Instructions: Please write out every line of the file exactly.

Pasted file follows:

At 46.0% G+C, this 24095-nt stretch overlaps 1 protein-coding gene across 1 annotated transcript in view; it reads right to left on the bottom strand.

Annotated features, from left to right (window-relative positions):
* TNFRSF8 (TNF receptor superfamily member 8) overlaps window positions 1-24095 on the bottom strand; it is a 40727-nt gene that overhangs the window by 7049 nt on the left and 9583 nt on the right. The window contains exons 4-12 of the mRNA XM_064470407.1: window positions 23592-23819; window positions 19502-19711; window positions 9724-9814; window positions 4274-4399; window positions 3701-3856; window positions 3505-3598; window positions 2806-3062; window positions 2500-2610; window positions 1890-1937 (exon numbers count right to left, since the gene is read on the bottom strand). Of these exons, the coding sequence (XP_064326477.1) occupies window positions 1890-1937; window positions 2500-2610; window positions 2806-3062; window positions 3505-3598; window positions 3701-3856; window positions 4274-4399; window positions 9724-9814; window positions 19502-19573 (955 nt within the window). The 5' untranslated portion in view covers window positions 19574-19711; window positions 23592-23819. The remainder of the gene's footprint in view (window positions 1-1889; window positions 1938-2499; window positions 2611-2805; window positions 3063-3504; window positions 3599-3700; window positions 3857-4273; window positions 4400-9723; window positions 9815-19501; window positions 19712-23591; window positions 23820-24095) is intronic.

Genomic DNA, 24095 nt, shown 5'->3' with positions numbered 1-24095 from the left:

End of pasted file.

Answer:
At 46.0% G+C, this 24095-nt stretch overlaps 1 protein-coding gene across 1 annotated transcript in view; it reads right to left on the bottom strand.

Annotated features, from left to right (window-relative positions):
* TNFRSF8 (TNF receptor superfamily member 8) overlaps window positions 1-24095 on the bottom strand; it is a 40727-nt gene that overhangs the window by 7049 nt on the left and 9583 nt on the right. The window contains exons 4-12 of the mRNA XM_064470407.1: window positions 23592-23819; window positions 19502-19711; window positions 9724-9814; window positions 4274-4399; window positions 3701-3856; window positions 3505-3598; window positions 2806-3062; window positions 2500-2610; window positions 1890-1937 (exon numbers count right to left, since the gene is read on the bottom strand). Of these exons, the coding sequence (XP_064326477.1) occupies window positions 1890-1937; window positions 2500-2610; window positions 2806-3062; window positions 3505-3598; window positions 3701-3856; window positions 4274-4399; window positions 9724-9814; window positions 19502-19573 (955 nt within the window). The 5' untranslated portion in view covers window positions 19574-19711; window positions 23592-23819. The remainder of the gene's footprint in view (window positions 1-1889; window positions 1938-2499; window positions 2611-2805; window positions 3063-3504; window positions 3599-3700; window positions 3857-4273; window positions 4400-9723; window positions 9815-19501; window positions 19712-23591; window positions 23820-24095) is intronic.

Genomic DNA, 24095 nt, shown 5'->3' with positions numbered 1-24095 from the left: